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Pastimes Publishing Co. v. Advertising Displays

JUNE 28, 1972.

PASTIMES PUBLISHING COMPANY, PLAINTIFF,

v.

ADVERTISING DISPLAYS ET AL., DEFENDANTS — (MIDLAND PAPER COMPANY, DEFENDANT-APPELLANT — JUPITER PRESS, INC., DEFENDANT-APPELLEE.)



APPEAL from the Circuit Court of Cook County; the Hon. CHARLES R. BARRETT, Judge, presiding.

MR. JUSTICE ADESKO DELIVERED THE OPINION OF THE COURT:

Rehearing denied July 26, 1972.

Pastimes Publishing Company (hereinafter Pastimes) filed a complaint and application for supervision of liquidation naming various persons, businesses and corporations who have a claim or interest as creditors of Pastimes. Upon Pastimes' motion the court entered an order enjoining any action by Pastimes' creditors without leave of the court. Among the creditors were defendant-appellant, Midland Paper Company (Midland) and defendant-appellee Jupiter Press, Inc. (Jupiter).

Midland filed a motion for summary judgment and for a turnover order wherein it stated that it had a perfected security interest in an account receivable of $27,636 based upon a sale by Pastimes to Saalfield Published Company (Saalfield). Jupiter objected to the motion and brought in Saalfield as an additional party defendant. Saalfield filed an answer admitting that it owed plaintiff $27,636 and that it was willing to pay said sum to the court pending the resolution of the controversy.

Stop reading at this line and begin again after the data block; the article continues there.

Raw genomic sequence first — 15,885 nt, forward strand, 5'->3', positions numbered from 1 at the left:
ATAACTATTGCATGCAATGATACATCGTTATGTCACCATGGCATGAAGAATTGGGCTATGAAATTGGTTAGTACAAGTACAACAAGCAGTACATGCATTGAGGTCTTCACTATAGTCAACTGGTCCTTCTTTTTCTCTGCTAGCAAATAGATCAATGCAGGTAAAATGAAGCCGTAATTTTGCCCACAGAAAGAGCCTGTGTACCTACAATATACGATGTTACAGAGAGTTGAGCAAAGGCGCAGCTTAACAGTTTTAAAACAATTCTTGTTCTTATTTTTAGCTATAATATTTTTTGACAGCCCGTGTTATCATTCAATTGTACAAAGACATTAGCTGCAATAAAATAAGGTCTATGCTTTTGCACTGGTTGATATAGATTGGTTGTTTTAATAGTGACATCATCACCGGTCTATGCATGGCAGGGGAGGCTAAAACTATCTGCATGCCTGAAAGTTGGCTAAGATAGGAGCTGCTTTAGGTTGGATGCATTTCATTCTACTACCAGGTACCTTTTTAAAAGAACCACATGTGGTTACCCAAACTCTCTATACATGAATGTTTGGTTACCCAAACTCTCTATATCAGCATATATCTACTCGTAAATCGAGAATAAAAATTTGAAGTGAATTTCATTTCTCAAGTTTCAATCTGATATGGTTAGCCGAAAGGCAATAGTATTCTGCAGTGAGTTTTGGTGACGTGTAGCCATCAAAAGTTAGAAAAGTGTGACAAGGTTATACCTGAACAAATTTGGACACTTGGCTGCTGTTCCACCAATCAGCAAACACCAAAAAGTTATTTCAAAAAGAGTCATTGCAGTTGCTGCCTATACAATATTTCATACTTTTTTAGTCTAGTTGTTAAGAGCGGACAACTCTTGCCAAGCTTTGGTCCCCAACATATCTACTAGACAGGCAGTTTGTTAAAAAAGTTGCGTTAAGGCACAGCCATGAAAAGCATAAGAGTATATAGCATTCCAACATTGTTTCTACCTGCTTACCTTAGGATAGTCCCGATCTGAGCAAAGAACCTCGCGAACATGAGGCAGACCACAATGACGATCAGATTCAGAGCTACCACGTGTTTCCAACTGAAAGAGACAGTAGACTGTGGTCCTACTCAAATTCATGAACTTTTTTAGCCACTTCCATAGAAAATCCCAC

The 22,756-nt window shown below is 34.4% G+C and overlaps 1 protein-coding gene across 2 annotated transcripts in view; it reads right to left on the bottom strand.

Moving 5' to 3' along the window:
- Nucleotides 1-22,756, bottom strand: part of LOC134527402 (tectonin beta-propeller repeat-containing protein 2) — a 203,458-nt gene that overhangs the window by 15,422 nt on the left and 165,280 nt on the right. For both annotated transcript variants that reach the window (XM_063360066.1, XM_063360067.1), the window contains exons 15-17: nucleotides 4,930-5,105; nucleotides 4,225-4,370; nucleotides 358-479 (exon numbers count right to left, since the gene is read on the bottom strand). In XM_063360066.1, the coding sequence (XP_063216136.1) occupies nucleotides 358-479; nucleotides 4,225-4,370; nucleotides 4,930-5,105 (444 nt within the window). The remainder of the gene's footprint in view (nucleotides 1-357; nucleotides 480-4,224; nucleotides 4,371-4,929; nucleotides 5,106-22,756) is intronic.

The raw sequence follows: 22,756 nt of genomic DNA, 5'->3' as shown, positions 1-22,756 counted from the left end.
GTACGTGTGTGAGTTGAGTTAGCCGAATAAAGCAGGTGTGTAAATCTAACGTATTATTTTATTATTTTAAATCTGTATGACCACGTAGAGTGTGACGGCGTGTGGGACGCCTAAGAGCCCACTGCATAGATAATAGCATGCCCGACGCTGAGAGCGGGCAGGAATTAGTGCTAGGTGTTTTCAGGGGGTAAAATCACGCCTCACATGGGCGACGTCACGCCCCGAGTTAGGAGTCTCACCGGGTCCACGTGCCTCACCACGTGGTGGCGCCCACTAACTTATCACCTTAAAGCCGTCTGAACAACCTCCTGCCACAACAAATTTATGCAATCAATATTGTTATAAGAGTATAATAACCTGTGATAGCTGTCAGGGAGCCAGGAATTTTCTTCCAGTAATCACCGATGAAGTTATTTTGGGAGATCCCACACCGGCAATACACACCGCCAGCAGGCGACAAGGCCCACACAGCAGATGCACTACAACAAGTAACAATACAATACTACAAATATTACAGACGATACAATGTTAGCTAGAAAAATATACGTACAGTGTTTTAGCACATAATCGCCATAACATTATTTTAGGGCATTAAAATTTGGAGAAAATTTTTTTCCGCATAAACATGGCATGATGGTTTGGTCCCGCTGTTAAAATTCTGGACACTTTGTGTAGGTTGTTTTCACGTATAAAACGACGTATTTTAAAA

The trial court denied Midland's motion for summary judgment and set the matter for a hearing. The court entered an order finding that the sale of Pastimes' property to Saalfield was in violation of Section 6-109 (1) of the Commercial Code and constituted a bulk sale and that the proceeds are subject to the lien of the creditors of Pastimes under Section 6-105 of the Commercial Code, which lien has priority over the lien created and perfected under the security interest given by Pastimes to Midland. On appeal Midland contends:

(1) The trial court erred in finding that the sale to Saalfield was a bulk sale in violation of the bulk transfers act.

(2) The trial court erred in finding that the proceeds of the sale to Saalfield were subject to the lien of all Pastimes' creditors.

(3) The perfected security agreement between Pastimes and Midland was effective against all Pastimes' creditors.

The facts are as follows:

Pastimes pretty much ceased doing business in 1967. On August 23, 1968, Pastimes sold its entire inventory of books to Saalfield for approximately $27,000. Pastimes owed Midland over $34,000 for prior purchases. On September 16, 1969, Pastimes assigned the Saalfield account receivable to Midland and executed a security agreement. On October 24, 1968, the financing statement was filed with the Illinois Secretary of State. No notice was sent to Pastimes' creditors informing them of the sale of Pastimes' inventory.

• 1 Midland's first contention was that the trial court erred in finding that the sale to Saalfield was a bulk sale in violation of the bulk transfers act. Section 6-102 (1) of the Commercial Code provides:

"A `bulk transfer' is any transfer in bulk and not in the ordinary course of the transferor's business of a major part of the materials, supplies, merchandise or other inventory (Section 9-109) of an enterprise subject to this Article." Ill. Rev. Stat. 1969, ch. 26, par. 6-102.

Pastimes sold its entire inventory to Saalfield in 1968. An officer of Pastimes testified that Pastimes had virtually ceased doing business in 1967. The sale was not in the ordinary course of business. ...


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